Is our knowledge management practice best practice?
What is best practice within Knowledge Management and what is our practice? ITIL (circa 2002) covered Knowledge Management in one of the books no one read (Application Management), so it was quietly ignored until v3 when it appeared as a “new process” within Service Transition (2007).
The ITIL 4 summary (2019) is comprehensive, “Knowledge management aims to ensure that stakeholders get the right information, in the proper format, at the right level, and at the correct time, according to their access level and other relevant policies.” (Emphasis added.)
Of course, within the education sector, knowledge management isn’t just something ITIL (re-)discovered in the early 21st century – we’re in the business of turning data into information into knowledge into understanding. And we at least aspire to Wisdom!
Blessed is the one who finds wisdom,
and the one who gets understanding,
for the gain from her is better than gain from silver
and her profit better than gold.
A quote perhaps carved on many university buildings worldwide, but often what is our practice?
Let’s step through an imaginary knowledge refresh. We begin with our current website, FAQs, team handbook or even textbook (three of which began this post!).
It’s getting on a bit, and we think the knowledge in it needs to be refreshed, so we spin up a project to bring it up to date. We assemble the team of experts, squeeze them until their knowledge (reluctantly?) squeaks out, condense it and republish that until the next edition.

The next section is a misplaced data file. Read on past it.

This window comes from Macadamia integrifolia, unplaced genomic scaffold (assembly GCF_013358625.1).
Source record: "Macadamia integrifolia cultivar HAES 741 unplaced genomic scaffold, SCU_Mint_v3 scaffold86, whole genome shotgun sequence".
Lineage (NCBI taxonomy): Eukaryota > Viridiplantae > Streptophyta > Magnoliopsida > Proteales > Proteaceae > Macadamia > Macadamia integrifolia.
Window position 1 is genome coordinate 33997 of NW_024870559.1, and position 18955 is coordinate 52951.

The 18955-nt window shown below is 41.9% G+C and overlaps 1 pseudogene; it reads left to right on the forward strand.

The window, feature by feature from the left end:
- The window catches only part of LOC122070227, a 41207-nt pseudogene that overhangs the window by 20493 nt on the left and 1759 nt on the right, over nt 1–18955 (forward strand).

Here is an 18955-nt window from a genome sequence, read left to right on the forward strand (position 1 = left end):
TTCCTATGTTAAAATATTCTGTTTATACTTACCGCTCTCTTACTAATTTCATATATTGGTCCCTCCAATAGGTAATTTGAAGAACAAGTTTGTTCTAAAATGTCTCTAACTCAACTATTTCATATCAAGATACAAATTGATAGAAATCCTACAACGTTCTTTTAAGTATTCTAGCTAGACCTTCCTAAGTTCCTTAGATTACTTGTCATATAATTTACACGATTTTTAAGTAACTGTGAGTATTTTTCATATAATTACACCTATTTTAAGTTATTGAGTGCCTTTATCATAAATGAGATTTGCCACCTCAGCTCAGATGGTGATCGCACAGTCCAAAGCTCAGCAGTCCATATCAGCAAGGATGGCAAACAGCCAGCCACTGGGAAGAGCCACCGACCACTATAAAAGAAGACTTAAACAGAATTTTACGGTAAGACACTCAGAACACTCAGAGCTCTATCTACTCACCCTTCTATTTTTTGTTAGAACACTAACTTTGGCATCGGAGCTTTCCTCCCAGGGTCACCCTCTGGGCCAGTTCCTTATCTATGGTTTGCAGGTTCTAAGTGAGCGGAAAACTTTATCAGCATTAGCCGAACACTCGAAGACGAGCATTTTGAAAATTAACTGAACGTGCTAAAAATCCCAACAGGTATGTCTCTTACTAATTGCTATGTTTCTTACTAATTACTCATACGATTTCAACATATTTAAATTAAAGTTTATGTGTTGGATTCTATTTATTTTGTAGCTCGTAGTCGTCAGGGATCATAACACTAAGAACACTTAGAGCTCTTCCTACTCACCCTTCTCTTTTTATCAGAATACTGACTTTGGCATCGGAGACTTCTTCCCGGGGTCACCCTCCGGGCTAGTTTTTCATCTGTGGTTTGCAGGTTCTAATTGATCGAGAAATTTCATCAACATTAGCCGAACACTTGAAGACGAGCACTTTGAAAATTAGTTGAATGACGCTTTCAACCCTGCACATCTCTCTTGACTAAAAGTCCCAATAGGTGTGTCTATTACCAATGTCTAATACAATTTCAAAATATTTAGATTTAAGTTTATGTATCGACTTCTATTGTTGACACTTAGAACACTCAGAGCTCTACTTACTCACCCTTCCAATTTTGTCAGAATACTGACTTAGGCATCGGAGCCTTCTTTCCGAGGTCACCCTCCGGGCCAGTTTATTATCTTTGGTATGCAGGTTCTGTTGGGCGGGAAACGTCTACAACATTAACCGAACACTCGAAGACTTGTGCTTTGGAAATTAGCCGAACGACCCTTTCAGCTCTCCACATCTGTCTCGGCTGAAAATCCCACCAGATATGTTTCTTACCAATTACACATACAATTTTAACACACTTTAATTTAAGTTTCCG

However let’s ask some critical questions about this common scenario.
- Right information?
I’ve no doubt that the information provided by the experts is (currently) correct, but does it answer the questions the non-experts are asking? Often the experts guess the wrong questions (and I’m as guilty of this as anyone!), completely overlooking the beginner questions they’ve forgotten asking in the past.
- Proper format?
Monolithic process manuals are a joy to read (and write!), in that they carefully step through every possible path, leaving nothing to guesswork. But even I will admit that if I want to quickly find out how to do the next task, they don’t really help…
- Right level?
Assuming we have the right information, does it have the correct level of detail, written to be accessible to the audience? Possibly the subject matter experts are not versed in the necessary form of writing (scientific papers are very different than newspapers!).
- Correct time?
Ideally the information should be presented just at (or even just before!) the point of need. But there’s another issue with timeliness – did we ensure that the information remains correct, in the proper format, at the right level and available at the point of need? The reason we began this project was because the previous version was stale…
Whilst we may have spotted some of these failings, and attempt to address them in our knowledge management practice, experience suggests many will remain.
So, how can we move our current practice closer to best practice?